Article Rich Pets A Hitch in the Get-Along: Dealing With Horse Lameness

A Hitch in the Get-Along: Dealing With Horse Lameness



Horse ownership is a big commitment. Whether you enjoy taking jumps in a corral or trotting along a backwoods trail, you will spend hours tending to your companion before and after every ride. With luck, your horse usually rewards you with a healthy gait and happy demeanor as a result of your care. Occasionally, you may notice your horse develops a step that differs from the usual pattern, and then you have to assess the cause and degree of lameness. Perform the following checks to create a recuperation plan for your prized mount.

Identify a Limp

Have a partner film your healthy horse while you walk and then ride the horse around a paddock. Schedule ongoing days to observe your horse walking while using this file to as a reference for comparison. You will know there is a problem when your horse walks with a limp on consecutive days. Open this file to check when you suspect your horse may be lame, and most importantly, do not ride until your veterinarian gives the go-ahead.

Determine Overuse

If your horse starts to show a change in how he or she walks, determine if it may be of long-term concern. That is because your horse may occasionally suffer from mild soreness merely from overuse, especially after jumping and other small-arena exercises. Give your horse some downtime from strenuous workouts, and take steps to and minimize future occurrences. Switch to well-designed horse jump accessories and other focused exercise products that will ensure safer recreational routines.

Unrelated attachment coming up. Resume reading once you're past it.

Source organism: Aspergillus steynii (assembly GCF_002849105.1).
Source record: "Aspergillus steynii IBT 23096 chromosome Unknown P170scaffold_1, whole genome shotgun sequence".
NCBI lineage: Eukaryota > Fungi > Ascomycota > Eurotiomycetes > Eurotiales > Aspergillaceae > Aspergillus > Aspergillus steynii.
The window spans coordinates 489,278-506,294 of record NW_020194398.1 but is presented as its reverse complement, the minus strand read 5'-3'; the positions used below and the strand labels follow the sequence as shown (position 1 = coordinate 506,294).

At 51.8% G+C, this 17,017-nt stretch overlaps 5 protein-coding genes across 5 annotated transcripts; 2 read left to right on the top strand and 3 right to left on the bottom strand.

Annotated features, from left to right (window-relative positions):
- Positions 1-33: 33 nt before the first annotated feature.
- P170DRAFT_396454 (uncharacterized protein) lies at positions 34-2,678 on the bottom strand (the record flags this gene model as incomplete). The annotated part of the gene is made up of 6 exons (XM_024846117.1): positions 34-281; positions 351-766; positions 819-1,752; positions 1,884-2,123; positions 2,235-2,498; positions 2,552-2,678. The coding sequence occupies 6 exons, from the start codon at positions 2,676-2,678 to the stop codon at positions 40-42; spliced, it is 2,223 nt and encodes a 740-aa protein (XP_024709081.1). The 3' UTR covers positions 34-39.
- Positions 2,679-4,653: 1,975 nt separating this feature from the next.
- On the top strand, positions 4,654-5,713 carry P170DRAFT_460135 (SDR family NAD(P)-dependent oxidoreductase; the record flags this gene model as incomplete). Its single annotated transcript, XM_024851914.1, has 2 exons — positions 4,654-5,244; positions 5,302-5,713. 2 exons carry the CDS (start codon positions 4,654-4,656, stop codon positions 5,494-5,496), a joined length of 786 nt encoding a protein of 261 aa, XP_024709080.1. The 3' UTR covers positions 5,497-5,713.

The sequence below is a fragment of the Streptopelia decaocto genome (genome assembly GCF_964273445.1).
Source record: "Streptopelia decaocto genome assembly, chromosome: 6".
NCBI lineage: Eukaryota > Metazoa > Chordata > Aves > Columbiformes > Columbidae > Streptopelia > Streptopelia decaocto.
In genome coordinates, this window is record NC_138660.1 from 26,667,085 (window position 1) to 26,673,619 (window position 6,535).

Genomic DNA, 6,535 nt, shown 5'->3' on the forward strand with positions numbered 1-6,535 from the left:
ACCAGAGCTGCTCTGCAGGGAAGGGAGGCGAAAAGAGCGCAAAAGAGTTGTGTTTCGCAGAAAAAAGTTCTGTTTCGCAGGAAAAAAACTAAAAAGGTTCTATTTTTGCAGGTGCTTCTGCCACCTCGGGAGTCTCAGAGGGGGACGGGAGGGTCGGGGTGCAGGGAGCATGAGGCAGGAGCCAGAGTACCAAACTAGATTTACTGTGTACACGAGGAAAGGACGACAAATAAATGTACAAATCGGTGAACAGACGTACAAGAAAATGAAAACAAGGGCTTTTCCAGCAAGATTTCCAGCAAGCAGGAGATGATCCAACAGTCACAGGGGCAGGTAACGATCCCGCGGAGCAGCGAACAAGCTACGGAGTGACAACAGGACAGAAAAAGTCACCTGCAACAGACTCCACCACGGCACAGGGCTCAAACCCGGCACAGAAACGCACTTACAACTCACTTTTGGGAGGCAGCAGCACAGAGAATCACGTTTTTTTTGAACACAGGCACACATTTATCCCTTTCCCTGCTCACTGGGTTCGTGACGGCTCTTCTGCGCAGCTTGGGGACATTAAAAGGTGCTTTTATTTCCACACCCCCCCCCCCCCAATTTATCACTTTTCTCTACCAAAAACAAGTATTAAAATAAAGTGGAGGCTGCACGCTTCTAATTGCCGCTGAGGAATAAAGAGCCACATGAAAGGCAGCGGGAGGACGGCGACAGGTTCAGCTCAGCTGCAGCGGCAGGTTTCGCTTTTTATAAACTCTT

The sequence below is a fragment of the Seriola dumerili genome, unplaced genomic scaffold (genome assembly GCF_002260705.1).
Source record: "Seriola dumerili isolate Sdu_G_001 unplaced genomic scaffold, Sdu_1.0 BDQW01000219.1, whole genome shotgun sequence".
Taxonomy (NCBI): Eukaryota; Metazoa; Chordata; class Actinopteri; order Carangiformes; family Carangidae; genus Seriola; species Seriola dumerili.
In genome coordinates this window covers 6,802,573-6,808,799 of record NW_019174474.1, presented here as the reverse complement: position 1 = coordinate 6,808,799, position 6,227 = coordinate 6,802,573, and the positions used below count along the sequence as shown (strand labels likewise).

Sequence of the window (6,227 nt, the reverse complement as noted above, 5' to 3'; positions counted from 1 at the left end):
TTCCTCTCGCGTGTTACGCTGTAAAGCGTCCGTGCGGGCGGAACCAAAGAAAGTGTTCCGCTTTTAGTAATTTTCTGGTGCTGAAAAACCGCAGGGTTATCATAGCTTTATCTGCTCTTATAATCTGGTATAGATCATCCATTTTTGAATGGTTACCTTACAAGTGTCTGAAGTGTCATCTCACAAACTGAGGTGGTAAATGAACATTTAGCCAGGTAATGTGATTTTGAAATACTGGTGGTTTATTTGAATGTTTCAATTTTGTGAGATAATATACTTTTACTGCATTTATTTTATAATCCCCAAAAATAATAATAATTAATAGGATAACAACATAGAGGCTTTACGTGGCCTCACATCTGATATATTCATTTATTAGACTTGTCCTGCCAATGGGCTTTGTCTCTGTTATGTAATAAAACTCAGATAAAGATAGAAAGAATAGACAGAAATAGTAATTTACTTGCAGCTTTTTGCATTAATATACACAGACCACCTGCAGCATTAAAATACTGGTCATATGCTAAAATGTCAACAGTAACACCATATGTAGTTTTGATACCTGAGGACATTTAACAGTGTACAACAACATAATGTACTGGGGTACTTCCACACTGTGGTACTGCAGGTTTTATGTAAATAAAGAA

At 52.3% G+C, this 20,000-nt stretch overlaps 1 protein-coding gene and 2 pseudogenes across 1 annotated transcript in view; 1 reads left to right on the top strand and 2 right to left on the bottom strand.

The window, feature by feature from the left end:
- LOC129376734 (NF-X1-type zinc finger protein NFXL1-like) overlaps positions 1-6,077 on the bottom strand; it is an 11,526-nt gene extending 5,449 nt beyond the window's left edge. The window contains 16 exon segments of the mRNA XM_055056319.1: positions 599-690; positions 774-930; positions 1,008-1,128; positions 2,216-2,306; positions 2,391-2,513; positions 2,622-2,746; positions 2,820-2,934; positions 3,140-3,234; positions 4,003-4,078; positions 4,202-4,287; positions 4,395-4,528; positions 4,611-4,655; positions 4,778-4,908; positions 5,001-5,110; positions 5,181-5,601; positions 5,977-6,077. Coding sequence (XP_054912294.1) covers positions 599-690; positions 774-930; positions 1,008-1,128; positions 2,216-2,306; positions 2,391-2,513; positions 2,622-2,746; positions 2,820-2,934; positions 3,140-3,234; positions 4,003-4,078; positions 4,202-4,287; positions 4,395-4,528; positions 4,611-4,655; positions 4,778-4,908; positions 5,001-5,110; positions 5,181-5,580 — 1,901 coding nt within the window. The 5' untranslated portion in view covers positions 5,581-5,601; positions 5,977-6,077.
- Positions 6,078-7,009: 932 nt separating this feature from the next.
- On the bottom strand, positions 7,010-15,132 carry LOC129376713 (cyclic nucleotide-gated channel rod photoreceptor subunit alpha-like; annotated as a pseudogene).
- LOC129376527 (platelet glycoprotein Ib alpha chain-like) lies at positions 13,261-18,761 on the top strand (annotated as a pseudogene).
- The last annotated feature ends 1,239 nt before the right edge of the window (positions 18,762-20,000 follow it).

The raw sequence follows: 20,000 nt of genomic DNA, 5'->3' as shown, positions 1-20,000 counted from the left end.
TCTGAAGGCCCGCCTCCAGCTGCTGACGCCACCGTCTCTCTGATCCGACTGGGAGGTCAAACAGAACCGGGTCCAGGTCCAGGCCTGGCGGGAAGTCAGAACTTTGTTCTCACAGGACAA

Check the Feet

Because horses walk over a variety of surfaces, small stones and twigs can get stuck in their feet. Pick up your horse‚Äôs leg and check for anything embedded in the soft tissue or the cracks in the hoof. Look for bruises and bleeding caused by surface imperfections. If you find only debris and no injury, cleaning the hooves can resolve issues and prevent long-term lameness.

Examine the Legs

When you have determined that your horse has developed a limp, run your hand up and down the legs. Note any swelling or excess warmth, both of which clearly indicate an injury. If this is the case, do not ride your animal, and call the vet immediately.

Because humans and horses share a special bond, most owners take pride in the care they give to their partners. Horse riders understand that lameness is of special concern. Take each day in stride by developing strategies to recognize its causes and to remediate the condition.